Share the Gift of ReadingPosted: November 17, 2020
By: Amy Waters, School Liaison
There are many ways you can share the gift of reading with a child. Whether you are hoping to introduce a meaningful title from your own childhood, you are trying to get to know a child in your life better, or you want to foster a love for reading by letting the child explore and choose for their self, a book can be a treasured gift that produces lasting memories.
A book I wanted to share with my daughter was The Secret Garden by Frances Hodgson Burnett. Stephanie loved the story and it became her comfort book, the book she wanted read aloud when she wasn’t feeling well and to read on her own when she was. When sharing an older book such as this one, you should to be alert for language and ideas that may need explaining. You may still feel you can share the story and why it was meaningful to you, but you should also use the moment to explain to your companion reader how things have changed and why.
Reading aloud is a great way to spend time together and can lead to meaningful conversations. During the month of December, my father used to read aloud A Christmas Carol by Charles Dickens while we were at the dinner table. Those words still carry his voice for me even though he is no longer here to read them. In the Kids and Family Reading Report: the Rise of Read Aloud put out by Scholastic, Pam Allyn says, “Read aloud is a prescription for lifelong success for the child and a dose of deep well-being for the family.” If you want to read aloud with your family, try The Silver Arrow by Lev Grossman. This tale about an unusual birthday gift, a steam locomotive, is described as similar to Roald Dahl in style. It also reminds me of another funny book about an odd gift, Mr. Popper’s Penguins. This tale by Richard Atwater was one of my son’s favorite stories and is another great read-aloud.
Perhaps you want to give a book to a child in your life, but you aren’t sure what they like. A little bit of investigating can go a long way. Try asking these questions:
- What are some books/authors that you like?
- Have you read some things that you didn’t like?
- What are your interests (outside of reading)?
- What do you like to watch?
- Do you have a favorite genre?
- What appeals to you in a story – characters, setting, style, mood?
Armed with some answers, you can do a little research by checking bookstores and libraries for lists, or our digital resource, NoveList, for “read-alikes.” Tapping into their interests may lead you to introduce children to a new favorite or to gift them with a follow up to an old favorite.
Sharing a conversation around reading may lead a child in your life to recommend a book to you. Anne of Green Gables by L.M. Montgomery is a book that Stephanie told me I had to read. We both ended up loving the tales of the spunky orphan Anne, with an “e,” as she finds her forever home. When I look back on my years of parenting (that little Stephanie is now 33!) I think of this as one of my “right moves.” I honored what she loved by reading it. It gave us a bond that lasts. Consider this when your child reaches out to share a title that has meaning to them: even if it’s not your taste, you will still have a moment of connection. Ask them why they like it, let them talk about their favorites. It is another way to help your child feel valued.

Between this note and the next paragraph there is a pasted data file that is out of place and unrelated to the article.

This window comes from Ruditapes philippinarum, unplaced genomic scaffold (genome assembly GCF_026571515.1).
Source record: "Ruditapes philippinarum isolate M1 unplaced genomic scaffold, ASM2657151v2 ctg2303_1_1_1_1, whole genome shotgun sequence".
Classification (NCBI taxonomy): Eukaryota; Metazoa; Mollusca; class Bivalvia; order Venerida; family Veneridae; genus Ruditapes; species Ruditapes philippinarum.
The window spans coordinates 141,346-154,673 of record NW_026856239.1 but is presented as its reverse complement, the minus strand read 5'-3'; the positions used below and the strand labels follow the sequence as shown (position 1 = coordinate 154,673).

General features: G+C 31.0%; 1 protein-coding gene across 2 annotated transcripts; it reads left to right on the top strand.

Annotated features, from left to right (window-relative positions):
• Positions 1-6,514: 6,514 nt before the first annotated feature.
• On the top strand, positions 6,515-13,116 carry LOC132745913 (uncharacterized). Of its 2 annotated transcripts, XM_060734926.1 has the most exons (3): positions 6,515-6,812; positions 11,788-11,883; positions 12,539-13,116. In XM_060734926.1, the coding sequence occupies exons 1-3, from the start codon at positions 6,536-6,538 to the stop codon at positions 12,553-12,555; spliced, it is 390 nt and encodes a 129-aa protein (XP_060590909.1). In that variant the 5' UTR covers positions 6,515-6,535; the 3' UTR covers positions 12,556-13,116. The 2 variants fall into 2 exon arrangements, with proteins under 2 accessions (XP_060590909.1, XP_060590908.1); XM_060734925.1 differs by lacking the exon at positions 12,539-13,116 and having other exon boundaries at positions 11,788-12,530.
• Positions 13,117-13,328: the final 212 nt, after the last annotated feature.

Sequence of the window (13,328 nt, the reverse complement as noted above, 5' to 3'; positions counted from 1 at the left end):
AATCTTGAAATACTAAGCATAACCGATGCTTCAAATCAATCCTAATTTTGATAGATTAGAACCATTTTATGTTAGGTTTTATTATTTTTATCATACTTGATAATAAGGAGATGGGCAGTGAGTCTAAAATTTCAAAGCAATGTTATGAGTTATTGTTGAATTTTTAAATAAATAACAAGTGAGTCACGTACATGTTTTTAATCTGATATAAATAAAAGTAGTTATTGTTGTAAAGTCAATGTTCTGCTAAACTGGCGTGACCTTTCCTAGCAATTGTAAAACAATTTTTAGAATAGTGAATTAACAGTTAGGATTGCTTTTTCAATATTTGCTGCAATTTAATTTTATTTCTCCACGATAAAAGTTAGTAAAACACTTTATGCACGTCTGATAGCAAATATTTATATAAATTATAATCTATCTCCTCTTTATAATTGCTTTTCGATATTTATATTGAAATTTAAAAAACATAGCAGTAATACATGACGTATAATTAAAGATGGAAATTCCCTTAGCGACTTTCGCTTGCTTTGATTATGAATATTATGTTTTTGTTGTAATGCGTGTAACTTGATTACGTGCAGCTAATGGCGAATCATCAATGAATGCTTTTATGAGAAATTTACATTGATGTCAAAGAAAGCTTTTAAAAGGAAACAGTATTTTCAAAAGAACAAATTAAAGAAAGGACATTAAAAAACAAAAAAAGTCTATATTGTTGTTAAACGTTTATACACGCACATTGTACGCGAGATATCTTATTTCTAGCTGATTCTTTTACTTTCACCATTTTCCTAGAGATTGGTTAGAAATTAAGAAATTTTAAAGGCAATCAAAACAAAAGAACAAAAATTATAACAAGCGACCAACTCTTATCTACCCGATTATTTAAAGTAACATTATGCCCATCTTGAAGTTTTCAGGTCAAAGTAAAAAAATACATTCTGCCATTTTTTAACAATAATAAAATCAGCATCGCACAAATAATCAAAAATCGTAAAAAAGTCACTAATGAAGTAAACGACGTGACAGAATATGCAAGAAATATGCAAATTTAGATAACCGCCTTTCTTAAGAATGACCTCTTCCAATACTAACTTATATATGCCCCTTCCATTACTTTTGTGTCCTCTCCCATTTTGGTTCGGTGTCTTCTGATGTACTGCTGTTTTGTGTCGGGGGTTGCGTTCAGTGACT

Which brings me to graphic novels. Do you hate them? Think they are inferior and not real reading? I’m here to change your mind. Today’s lovers of graphic novels and comics are lucky. They have so many, often award-winning, titles to choose from! I grew up reading everything Archie with some of my brother’s Spider-Man comics thrown in. I loved them, bought them, shared them, re-read them. That wasn’t the only thing I read, but the joy I felt in reading them fostered that very idea: there is joy in reading. And that joy is closely tied to choice. The National Council for Teachers of English (NCTE) has this to say about giving children independent choice in reading:
Student choice in text is essential because it motivates, engages, and reaches a wide variety of readers. The goal of independent reading as an instructional practice is to build habitual readers with conscious reading identities.
You can read the whole statement here.
If you want to support the importance of independent choice – give a gift to their favorite bookstore. Make an outing of it: accompany them to the store, let them choose the books that interest them, then celebrate with hot chocolate afterwards and listen to them talk about why they chose those titles. The time spent together sharing books might be the best gift of all.
Some new titles to look for: